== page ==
WHITE PAPER – The Future of Optical Discs
By Roger Hutchison
President, CD ROM, Inc.
It’s ironic that the head of an optical disc company would even pose the question: “Are optical discs dead?” It is a fair question, however, and one that I am asked quite often. Of course, before I respond, I must say there is no crystal-ball certainty in the comments that follow. They should best be considered within the context of a Delphi-like observation from, if not an industry expert, an industry observer.
From its origins as a data version of a music CD disc, CD-ROM entered the computer world thought process in 1986. Slowly, drivers were written permitting the operating system of the early personal computers to recognize a foreign device connected to it and thus MSCDEX was born, the MS DOS CD ROM extensions.
CD-ROM technology was a technological revolution. Early uses of CD discs included exploiting the capacity of these small, shiny wonders, which could store a whopping 300,000 pages of information.
· In 1988, the Army Corps of Engineers opted to use the medium to store massive amounts of information that needed to be analyzed as part of a project to close a military base. The project was led by Dr. John Belshay, who was instrumental in using this technology and, in part, paved the way for its early adoption.
Over in Reston, Va., a geologist named Jerry McFaul had a vision and saw how this valuable new storage medium could benefit the US Geological Survey. The USGS is responsible for tremendous amounts of information and in the pre-Internet era, dissemination by CD media proved to have distinct advantages over paper.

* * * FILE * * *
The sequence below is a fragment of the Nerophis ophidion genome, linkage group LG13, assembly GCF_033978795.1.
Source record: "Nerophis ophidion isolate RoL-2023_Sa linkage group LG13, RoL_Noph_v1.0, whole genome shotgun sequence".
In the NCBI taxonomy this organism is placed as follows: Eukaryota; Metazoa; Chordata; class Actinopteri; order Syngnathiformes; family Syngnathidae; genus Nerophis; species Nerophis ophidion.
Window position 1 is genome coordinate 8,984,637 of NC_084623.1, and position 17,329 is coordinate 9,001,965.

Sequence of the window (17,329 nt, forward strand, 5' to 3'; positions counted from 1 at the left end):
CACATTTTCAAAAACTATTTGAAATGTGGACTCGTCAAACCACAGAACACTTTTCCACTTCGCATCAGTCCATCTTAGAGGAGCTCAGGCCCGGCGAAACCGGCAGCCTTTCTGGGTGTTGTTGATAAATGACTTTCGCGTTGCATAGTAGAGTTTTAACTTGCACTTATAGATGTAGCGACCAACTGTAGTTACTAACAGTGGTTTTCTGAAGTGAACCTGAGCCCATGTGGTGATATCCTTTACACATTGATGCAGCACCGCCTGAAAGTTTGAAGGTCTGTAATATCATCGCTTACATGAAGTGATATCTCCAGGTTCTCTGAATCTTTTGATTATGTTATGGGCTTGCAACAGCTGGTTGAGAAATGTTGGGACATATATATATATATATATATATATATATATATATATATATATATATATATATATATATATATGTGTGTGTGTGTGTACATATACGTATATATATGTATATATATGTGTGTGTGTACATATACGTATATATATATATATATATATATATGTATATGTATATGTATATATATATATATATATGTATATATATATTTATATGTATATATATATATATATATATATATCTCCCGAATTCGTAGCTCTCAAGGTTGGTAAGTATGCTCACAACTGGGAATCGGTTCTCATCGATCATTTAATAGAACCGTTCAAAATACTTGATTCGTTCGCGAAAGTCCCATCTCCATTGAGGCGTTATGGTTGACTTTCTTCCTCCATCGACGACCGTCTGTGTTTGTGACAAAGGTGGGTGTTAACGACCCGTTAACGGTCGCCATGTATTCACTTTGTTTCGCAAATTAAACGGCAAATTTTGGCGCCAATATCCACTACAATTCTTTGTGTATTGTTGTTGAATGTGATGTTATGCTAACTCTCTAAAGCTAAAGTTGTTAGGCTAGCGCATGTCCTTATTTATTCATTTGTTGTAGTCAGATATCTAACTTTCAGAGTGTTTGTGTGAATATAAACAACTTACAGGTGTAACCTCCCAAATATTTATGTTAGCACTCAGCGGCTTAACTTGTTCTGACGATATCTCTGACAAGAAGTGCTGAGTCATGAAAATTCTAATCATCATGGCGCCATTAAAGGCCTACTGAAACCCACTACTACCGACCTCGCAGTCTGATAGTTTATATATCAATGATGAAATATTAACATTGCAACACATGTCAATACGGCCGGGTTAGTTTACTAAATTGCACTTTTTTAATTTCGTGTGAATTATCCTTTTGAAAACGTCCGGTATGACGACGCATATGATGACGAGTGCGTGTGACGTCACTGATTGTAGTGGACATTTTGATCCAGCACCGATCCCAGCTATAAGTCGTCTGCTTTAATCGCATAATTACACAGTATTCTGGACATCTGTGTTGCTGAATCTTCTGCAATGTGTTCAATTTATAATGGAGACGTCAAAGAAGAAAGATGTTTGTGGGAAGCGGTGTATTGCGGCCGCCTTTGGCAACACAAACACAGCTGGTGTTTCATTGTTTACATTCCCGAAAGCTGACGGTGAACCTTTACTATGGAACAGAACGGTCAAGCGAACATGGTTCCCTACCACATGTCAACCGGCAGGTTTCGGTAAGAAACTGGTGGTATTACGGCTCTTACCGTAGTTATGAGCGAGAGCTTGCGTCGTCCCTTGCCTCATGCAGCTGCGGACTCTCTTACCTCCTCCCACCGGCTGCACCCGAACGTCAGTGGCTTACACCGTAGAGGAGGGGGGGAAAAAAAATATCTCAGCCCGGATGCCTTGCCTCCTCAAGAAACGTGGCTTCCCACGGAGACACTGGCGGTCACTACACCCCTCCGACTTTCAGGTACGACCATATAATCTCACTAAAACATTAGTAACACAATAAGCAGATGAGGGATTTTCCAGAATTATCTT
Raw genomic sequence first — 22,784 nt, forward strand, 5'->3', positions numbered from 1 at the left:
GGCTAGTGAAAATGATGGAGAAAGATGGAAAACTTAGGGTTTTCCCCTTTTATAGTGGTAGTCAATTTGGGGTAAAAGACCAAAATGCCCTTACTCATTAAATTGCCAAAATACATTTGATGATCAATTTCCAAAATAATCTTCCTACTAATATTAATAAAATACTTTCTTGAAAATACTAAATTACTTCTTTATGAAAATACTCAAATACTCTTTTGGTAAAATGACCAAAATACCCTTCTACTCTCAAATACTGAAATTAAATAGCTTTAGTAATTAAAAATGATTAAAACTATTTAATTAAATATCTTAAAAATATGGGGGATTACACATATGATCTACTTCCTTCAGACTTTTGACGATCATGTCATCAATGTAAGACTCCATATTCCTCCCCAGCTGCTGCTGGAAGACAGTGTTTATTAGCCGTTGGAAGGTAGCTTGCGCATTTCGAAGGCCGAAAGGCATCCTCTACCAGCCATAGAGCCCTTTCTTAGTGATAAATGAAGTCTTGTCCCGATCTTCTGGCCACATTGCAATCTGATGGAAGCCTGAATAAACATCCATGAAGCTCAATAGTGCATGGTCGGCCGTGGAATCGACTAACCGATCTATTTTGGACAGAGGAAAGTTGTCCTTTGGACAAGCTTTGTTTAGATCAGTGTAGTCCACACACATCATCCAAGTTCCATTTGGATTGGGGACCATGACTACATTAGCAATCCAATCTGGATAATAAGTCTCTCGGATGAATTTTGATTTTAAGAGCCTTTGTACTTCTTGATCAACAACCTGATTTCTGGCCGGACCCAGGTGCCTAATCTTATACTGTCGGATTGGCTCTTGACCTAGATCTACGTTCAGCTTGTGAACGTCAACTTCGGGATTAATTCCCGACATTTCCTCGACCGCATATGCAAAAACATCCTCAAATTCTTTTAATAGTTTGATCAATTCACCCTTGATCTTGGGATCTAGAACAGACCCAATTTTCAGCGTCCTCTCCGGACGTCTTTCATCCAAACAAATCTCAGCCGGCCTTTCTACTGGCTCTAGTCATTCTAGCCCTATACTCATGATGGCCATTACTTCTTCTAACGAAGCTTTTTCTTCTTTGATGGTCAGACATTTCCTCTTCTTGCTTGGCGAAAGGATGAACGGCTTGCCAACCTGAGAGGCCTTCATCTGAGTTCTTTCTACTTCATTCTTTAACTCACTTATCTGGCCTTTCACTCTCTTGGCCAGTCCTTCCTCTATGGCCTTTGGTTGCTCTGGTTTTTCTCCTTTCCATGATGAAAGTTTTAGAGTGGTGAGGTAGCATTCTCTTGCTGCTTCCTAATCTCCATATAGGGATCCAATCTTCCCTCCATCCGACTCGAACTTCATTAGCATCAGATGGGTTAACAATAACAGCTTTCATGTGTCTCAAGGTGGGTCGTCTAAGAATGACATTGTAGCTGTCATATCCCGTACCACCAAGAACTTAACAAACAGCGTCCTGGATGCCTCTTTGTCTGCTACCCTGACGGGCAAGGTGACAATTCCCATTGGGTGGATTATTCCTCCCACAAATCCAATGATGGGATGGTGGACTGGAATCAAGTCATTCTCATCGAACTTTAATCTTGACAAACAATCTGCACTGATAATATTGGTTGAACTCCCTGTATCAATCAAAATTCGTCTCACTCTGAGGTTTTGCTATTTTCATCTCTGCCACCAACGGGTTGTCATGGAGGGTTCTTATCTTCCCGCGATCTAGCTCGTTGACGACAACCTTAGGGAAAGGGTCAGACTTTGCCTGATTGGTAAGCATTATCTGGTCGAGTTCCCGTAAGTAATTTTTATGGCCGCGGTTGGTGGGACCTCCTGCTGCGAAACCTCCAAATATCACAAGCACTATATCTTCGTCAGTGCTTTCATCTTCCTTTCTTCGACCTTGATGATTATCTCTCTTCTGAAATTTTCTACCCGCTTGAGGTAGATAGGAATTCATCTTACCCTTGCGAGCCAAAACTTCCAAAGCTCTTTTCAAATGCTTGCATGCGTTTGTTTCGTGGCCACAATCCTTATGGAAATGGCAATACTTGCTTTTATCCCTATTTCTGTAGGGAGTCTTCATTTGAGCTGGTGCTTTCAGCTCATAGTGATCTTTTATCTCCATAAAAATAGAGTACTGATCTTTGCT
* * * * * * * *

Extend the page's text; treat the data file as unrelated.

· Jerry McFaul and Duane Marquis in 1986 established a user group that was active for years called SIGCAT, or the Special Interest Group for CD Applications and Technology. This organization spawned numerous niche chapters, and optical discs saw an explosion of growth and through practical applications both in the government sector and in the commercial world.
· Large projects like the genealogical project of the Church of Jesus Christ of Latter Day Saints sought to place all known genealogical records on CD discs, which would then be made widely available at the church’s various regional centers.
· Also at the time, the Defense Mapping Agency had what was believed to be the largest collection of CDs in the world with detailed maps and data collected from our observation satellite platforms.
In 1995 the “big fat CD-ROM,” better known as the Digital Versatile Disc or DVD, came onto the marketplace. While a CD could hold 700 MB of information, a single-layer DVD could hold nearly seven times that amount, a staggering 4.7 GB.
By 1996 there were an estimated 5 billion floppy discs in use. In 2010, it is difficult to find a motherboard with floppy support. In 2009 there were only 12 million. Sony announced the death of the floppy in 2010. Since 2009, CD ROM drives largely have been replaced by multi-function DVD drives capable of reading and writing CDs, DVDs and the erasable CDs and DVDs known as CD- or DVD-RAM.